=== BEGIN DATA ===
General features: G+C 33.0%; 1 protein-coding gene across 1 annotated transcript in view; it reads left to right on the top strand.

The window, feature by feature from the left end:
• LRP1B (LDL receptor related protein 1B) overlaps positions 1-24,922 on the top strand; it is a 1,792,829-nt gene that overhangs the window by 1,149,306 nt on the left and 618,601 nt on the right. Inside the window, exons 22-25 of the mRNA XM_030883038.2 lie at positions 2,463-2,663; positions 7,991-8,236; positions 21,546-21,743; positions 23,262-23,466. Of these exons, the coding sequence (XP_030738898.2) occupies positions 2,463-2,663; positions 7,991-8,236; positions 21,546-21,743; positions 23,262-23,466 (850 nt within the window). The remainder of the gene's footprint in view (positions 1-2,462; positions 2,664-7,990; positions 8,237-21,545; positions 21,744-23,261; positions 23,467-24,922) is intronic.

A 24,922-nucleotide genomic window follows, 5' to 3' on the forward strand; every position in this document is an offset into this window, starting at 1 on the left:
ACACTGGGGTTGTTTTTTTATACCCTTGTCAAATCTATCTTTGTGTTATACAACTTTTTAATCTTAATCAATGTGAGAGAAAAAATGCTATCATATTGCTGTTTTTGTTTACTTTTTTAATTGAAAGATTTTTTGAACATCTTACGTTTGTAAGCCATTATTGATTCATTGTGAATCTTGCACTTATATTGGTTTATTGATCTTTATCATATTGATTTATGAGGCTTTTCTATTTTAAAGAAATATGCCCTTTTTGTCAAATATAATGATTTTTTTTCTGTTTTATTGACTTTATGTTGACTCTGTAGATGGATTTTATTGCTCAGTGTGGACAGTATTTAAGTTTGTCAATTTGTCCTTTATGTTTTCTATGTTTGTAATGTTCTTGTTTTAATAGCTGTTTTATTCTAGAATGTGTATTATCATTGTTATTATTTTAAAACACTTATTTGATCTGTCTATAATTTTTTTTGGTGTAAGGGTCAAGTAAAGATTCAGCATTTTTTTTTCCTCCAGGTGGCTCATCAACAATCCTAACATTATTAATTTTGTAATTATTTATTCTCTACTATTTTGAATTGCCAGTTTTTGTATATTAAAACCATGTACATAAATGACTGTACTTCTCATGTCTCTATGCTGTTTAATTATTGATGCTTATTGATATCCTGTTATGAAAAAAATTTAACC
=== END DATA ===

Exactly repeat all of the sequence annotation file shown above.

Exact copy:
General features: G+C 33.0%; 1 protein-coding gene across 1 annotated transcript in view; it reads left to right on the top strand.

The window, feature by feature from the left end:
• LRP1B (LDL receptor related protein 1B) overlaps positions 1-24,922 on the top strand; it is a 1,792,829-nt gene that overhangs the window by 1,149,306 nt on the left and 618,601 nt on the right. Inside the window, exons 22-25 of the mRNA XM_030883038.2 lie at positions 2,463-2,663; positions 7,991-8,236; positions 21,546-21,743; positions 23,262-23,466. Of these exons, the coding sequence (XP_030738898.2) occupies positions 2,463-2,663; positions 7,991-8,236; positions 21,546-21,743; positions 23,262-23,466 (850 nt within the window). The remainder of the gene's footprint in view (positions 1-2,462; positions 2,664-7,990; positions 8,237-21,545; positions 21,744-23,261; positions 23,467-24,922) is intronic.

A 24,922-nucleotide genomic window follows, 5' to 3' on the forward strand; every position in this document is an offset into this window, starting at 1 on the left:
ACACTGGGGTTGTTTTTTTATACCCTTGTCAAATCTATCTTTGTGTTATACAACTTTTTAATCTTAATCAATGTGAGAGAAAAAATGCTATCATATTGCTGTTTTTGTTTACTTTTTTAATTGAAAGATTTTTTGAACATCTTACGTTTGTAAGCCATTATTGATTCATTGTGAATCTTGCACTTATATTGGTTTATTGATCTTTATCATATTGATTTATGAGGCTTTTCTATTTTAAAGAAATATGCCCTTTTTGTCAAATATAATGATTTTTTTTCTGTTTTATTGACTTTATGTTGACTCTGTAGATGGATTTTATTGCTCAGTGTGGACAGTATTTAAGTTTGTCAATTTGTCCTTTATGTTTTCTATGTTTGTAATGTTCTTGTTTTAATAGCTGTTTTATTCTAGAATGTGTATTATCATTGTTATTATTTTAAAACACTTATTTGATCTGTCTATAATTTTTTTTGGTGTAAGGGTCAAGTAAAGATTCAGCATTTTTTTTTCCTCCAGGTGGCTCATCAACAATCCTAACATTATTAATTTTGTAATTATTTATTCTCTACTATTTTGAATTGCCAGTTTTTGTATATTAAAACCATGTACATAAATGACTGTACTTCTCATGTCTCTATGCTGTTTAATTATTGATGCTTATTGATATCCTGTTATGAAAAAAATTTAACC